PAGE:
New apps aim to help users lose weight

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Daniel Pendick

Smartphones and tablets combine an extraordinary amount of portable computing power with Internet connections via cell phone signal and WiFi. Many health entrepreneurs are trying to harness that power to help people get healthier. According to one estimate, the number of health apps for phones may already top 40,000.

Now the tough question: Do they actually work? A study published last fall in theAnnals of Internal Medicine on one popular weight-loss app finds that the answer is “not so much.” But the reason may lie more with the user than the product.

Researchers at the University of California-Los Angeles put to scientific scrutiny a free app called MyFitnessPal. It’s based on research on how people make changes in their habits. The company claims it has more than 50 million registered users.

MyFitnessPal is a web-connected food journal and weight loss coach. A user can access a database of more than 4 million foods, and add what he or she ate to a daily log.

The app calculates the number of calories consumed and compares them to the daily calorie goal, which the app computes based on the user’s current weight, goal weight and desired rate of weight loss.

The researchers randomly assigned more than 200 overweight middle-aged women to one of two groups: One used MyFitnessPal as a weight-loss aid, the other talked to a primary care doctor about weight issues but did not use MyFitnessPal. The women’s progress was assessed at three and six months — long enough to detect a significant difference in weight loss among these relatively motivated calorie counters.

The app users lost an average of about 5 pounds — but so did the non-app users. That means, at least in this study, recommending a weight-loss app to people who want to lose weight isn’t much better than getting advice from a doctor. One reason may be that use of MyFitnessPal fell off quickly — from an average of five times a week at the start of the study to just over once a week by the second month.

Attempting a better approach

Simply giving people an app to track their data is not enough to create positive health outcomes, said Dr. Kamal Jethwani, the head of research and innovation at the Center for Connected Health at Partners HealthCare (Boston, Mass.) and assistant professor of dermatology at Harvard Medical School.

Many health apps still lack the built-in intelligence to figure out what particular mix of features — coaching, social connections, and financial or other incentives — can provide sufficient motivation to fuel real change.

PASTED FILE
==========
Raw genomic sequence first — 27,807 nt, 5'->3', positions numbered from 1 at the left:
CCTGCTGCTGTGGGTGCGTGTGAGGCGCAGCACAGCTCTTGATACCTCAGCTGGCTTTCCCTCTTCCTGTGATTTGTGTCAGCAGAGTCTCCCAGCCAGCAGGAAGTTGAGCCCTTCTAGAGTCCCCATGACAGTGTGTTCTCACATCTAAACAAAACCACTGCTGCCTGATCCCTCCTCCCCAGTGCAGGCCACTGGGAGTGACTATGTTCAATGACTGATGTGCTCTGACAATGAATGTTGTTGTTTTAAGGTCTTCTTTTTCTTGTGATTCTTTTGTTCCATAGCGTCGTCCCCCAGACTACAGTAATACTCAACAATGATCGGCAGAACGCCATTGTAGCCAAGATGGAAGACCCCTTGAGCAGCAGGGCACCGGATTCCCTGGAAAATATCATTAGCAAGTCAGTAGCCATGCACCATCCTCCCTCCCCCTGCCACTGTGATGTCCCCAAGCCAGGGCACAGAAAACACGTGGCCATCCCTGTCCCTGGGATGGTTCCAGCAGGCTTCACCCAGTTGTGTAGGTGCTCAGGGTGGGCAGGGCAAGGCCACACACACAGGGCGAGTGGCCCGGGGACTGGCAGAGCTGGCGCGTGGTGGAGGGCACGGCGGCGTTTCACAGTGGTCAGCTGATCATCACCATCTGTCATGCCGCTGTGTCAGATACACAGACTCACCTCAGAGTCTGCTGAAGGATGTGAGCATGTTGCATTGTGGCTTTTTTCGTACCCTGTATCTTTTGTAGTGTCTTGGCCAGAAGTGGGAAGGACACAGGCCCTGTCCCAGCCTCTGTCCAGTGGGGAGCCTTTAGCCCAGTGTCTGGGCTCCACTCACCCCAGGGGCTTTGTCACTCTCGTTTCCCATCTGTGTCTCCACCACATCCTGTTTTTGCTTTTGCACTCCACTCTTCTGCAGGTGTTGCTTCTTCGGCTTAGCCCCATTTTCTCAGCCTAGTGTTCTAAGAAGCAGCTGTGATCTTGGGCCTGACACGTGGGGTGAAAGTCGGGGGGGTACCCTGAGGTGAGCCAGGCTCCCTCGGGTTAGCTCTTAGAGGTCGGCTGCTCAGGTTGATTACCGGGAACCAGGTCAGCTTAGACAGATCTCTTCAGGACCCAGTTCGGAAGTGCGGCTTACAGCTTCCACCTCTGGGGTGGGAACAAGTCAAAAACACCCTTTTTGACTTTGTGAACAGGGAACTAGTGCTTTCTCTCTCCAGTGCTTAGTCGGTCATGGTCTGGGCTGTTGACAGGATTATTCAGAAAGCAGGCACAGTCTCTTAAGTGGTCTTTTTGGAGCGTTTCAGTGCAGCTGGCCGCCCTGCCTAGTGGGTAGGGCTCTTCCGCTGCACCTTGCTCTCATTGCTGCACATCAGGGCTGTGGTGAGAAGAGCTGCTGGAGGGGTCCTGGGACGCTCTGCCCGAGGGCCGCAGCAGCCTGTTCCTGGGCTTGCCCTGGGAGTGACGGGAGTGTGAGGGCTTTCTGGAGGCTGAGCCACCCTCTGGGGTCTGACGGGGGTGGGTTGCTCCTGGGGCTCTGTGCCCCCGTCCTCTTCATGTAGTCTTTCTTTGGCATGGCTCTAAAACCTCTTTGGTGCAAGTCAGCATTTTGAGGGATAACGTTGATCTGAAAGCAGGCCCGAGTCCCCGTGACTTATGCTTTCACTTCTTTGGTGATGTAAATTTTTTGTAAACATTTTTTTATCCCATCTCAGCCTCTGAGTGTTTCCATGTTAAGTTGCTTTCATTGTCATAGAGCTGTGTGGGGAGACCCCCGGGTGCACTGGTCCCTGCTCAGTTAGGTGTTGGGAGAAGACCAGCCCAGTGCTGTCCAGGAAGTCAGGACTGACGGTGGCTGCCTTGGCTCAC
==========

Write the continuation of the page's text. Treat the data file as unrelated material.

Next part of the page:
“There are many examples of apps that do one of the three right,” Jethwani said. “I have not seen one that does several things very well.”

To help change that, Jethwani and his colleagues at the Center for Connected Health are developing a smarter app called Text 2 Move to spur healthier behaviors in people with diabetes.

This dynamic phone messaging system tracks a user’s activity and location, and provides him or her with personalized, motivating messages and other feedback. Preliminary research suggests it increases average walking time by a mile a day and improves blood sugar control.

The next-generation version of the app will have multiple motivation modes — coaching, social and “gamification” [which refers to using game-like methods and behaviors to encourage participation]. It will analyze a user’s behavior for a short trial period and then “decide” which behavior it thinks will work best.

“We would want to have an app that, within a couple of weeks, based on your data, decides what motivational style is going to work for you and offers you a host of options,” Jethwani said. This is more likely to succeed than depending on stressed and overtaxed healthcare workers to figure out the best option and “prescribe” it for you.

What makes an app work?

In spite of the MyFitnessPal’s poor showing in the UCLA trial, it and other health apps can be useful tools for people who want to manage their weight and lifestyle.

But it takes two things from the user — motivation to make a change, and using the app enough to produce the desired effect.

“Clinicians must become aware of these tools and support our patients in their use, since they are a great way to start moving the needle on the awareness and education needed to produce lifestyle changes,” said Jethwani. “Motivated patients will achieve great results, while other patients may stop using them, but will definitely gain better insights into their lifestyles.”

If you are interested in health apps, good information is available from a website called Wellocracy (www.wellocracy.com), which is run by the Center for Connected Health. It provides tools and information to help people find apps and personal fitness trackers that suit their personal needs and motivational style. [Also, see “Using a digital fitness monitor” on this page.]

Take a few for a test drive and see if you feel better.

Daniel Pendick is executive editor, Harvard Men’s Health Watch.

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